I typically use my own custom made reports. It looks like some thought went into the reports themselves. I found automated tools to be a little restrictive in the information you can display, which is why I created my own reports.

  6. I totally agree with the updates that clients gets. Most of the clients that I have do prefer end of the month update since they’re mostly busy but there are still clients who prefer daily reports and I don’t like daily reports since my tasks are usually redundant and it’s included on the end of the month report on what I did on that specific date. I think I’ll be able to deal with weekly updates but daily, it’s kind of too much for me. How do you handle situations like this Zian?

    1. Hi Gay,

      Fortunately, I have not had clients request daily or even weekly reports. Depending on the level of work being done, I would explain to the client that providing daily updates is not very informative in the SEO space. Due to the nature of SEO, time is required to see results. On the other hand, if your client is asking for updates in terms of work completed, this would be a harder bullet to dodge. You could explain that its more efficient from a time management perspective to provide weekly reports as certain amount of hours are consumed for creating the reports and e-mailing them.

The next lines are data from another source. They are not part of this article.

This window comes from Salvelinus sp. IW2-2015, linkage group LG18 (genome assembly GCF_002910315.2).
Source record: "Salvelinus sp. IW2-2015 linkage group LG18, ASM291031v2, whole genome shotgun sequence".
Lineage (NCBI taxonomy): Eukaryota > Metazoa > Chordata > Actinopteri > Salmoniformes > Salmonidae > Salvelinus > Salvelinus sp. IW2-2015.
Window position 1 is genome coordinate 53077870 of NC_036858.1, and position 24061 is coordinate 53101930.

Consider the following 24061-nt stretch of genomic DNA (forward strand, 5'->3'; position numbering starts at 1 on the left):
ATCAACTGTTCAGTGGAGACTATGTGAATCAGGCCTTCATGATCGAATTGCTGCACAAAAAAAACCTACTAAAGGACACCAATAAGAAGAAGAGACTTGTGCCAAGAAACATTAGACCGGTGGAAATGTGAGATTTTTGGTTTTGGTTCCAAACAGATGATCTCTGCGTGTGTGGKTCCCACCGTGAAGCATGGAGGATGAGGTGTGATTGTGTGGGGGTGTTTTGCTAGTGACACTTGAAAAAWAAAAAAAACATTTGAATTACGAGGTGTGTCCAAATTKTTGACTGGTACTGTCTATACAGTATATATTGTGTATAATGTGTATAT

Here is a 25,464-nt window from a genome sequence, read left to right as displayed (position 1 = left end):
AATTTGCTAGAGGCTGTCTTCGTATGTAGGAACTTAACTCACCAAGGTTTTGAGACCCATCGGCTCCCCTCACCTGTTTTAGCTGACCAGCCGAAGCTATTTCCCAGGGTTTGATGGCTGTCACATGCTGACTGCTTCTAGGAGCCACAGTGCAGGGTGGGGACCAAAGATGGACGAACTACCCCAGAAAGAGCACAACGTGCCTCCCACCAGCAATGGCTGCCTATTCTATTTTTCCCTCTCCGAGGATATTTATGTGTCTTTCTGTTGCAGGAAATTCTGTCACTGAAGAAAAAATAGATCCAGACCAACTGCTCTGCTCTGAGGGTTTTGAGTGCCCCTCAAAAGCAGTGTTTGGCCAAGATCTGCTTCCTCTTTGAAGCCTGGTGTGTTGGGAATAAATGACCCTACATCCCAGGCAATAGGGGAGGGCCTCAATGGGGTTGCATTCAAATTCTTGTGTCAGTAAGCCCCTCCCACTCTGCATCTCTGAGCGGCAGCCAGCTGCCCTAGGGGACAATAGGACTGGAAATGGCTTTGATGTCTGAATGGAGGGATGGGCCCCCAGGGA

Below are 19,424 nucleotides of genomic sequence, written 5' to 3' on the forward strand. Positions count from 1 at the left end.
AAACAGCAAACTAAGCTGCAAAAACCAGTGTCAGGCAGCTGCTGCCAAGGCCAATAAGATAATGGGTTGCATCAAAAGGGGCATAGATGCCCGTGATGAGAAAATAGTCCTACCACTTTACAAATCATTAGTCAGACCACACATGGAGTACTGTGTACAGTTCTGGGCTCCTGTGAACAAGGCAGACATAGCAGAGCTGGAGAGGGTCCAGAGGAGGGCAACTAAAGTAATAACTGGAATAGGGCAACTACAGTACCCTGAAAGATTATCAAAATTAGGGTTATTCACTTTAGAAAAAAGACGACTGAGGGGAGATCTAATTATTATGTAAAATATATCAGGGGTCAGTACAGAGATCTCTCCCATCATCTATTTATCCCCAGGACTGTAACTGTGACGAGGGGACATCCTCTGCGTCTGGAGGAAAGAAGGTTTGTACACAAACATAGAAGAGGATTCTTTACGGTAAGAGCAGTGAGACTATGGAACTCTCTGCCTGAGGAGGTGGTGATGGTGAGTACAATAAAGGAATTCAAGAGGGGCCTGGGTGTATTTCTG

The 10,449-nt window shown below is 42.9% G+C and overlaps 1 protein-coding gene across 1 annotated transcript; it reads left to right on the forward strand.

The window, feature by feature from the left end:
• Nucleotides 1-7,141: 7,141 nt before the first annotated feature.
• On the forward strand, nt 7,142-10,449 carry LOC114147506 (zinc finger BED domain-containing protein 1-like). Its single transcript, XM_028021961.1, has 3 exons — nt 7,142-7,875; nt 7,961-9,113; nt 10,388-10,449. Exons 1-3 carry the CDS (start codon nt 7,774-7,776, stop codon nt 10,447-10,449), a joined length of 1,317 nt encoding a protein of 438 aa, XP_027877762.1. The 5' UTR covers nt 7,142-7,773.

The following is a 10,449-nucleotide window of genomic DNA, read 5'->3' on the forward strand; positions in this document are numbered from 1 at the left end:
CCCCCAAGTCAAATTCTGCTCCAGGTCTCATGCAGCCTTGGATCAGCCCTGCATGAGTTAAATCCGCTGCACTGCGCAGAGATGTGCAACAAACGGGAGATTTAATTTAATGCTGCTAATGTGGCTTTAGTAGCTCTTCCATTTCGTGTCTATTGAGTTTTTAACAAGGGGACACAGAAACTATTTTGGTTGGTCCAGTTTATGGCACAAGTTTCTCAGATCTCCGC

7. Hi Zain,

    Very well presented. I do suggest, one should also send details of the Leads generated via form submissions on website, blog, etc. Client should know the value of money spent.

    1. Hi Megha,

      Absolutely. Depending on the client, presenting all goals completed via Google Analytics is always a good idea. This could be a contact us form completed and e-commerce data. Any and all goal completed data should be tracked and reported to the client at the end of the month. This will only justify the cost of SEO and your services.

  8. Hi Zain,

    Thanks for the useful prospecting and client retention tips for SEO freelancers.

    You are right that communication is always a balance. By the way, WebEx offers a free service supporting up to 3 users as another great for small demos and screen share. Maybe Google+ hangouts for tech savvy clients. I was glad that you called out email marketing as its ROI can be #1 of all digital channels if done well.

    Based on the social proof on this post, it’s safe to say that you hit this one out of the park! Congrats.

    Rick

    1. Hi Rick,

      Thanks for the WebEx note. I used to use them a few years back, but had no idea they had a free version :) Cant do better than free! I dont know how you get your contracts signed, but there’s a service called hello sign that digitally signs contracts. Pretty neat tool and saves the environment.

  9. Hi Zain. Excellent post, i only have one doubt, why is it important to doesn’t see our clients? I could think that’s an important way to build engagement.

    Thanks!

    1. Hi Cesar,

      I’m glad you enjoyed the article. What I meant to say was that most digital marketing agencies (at least in the US) rarely see clients as they could be located anywhere in the country. But if you had the opportunity to actually meet clients face to face, that would set you apart from the competition. Nothing beats old fashioned hand shake relationships :)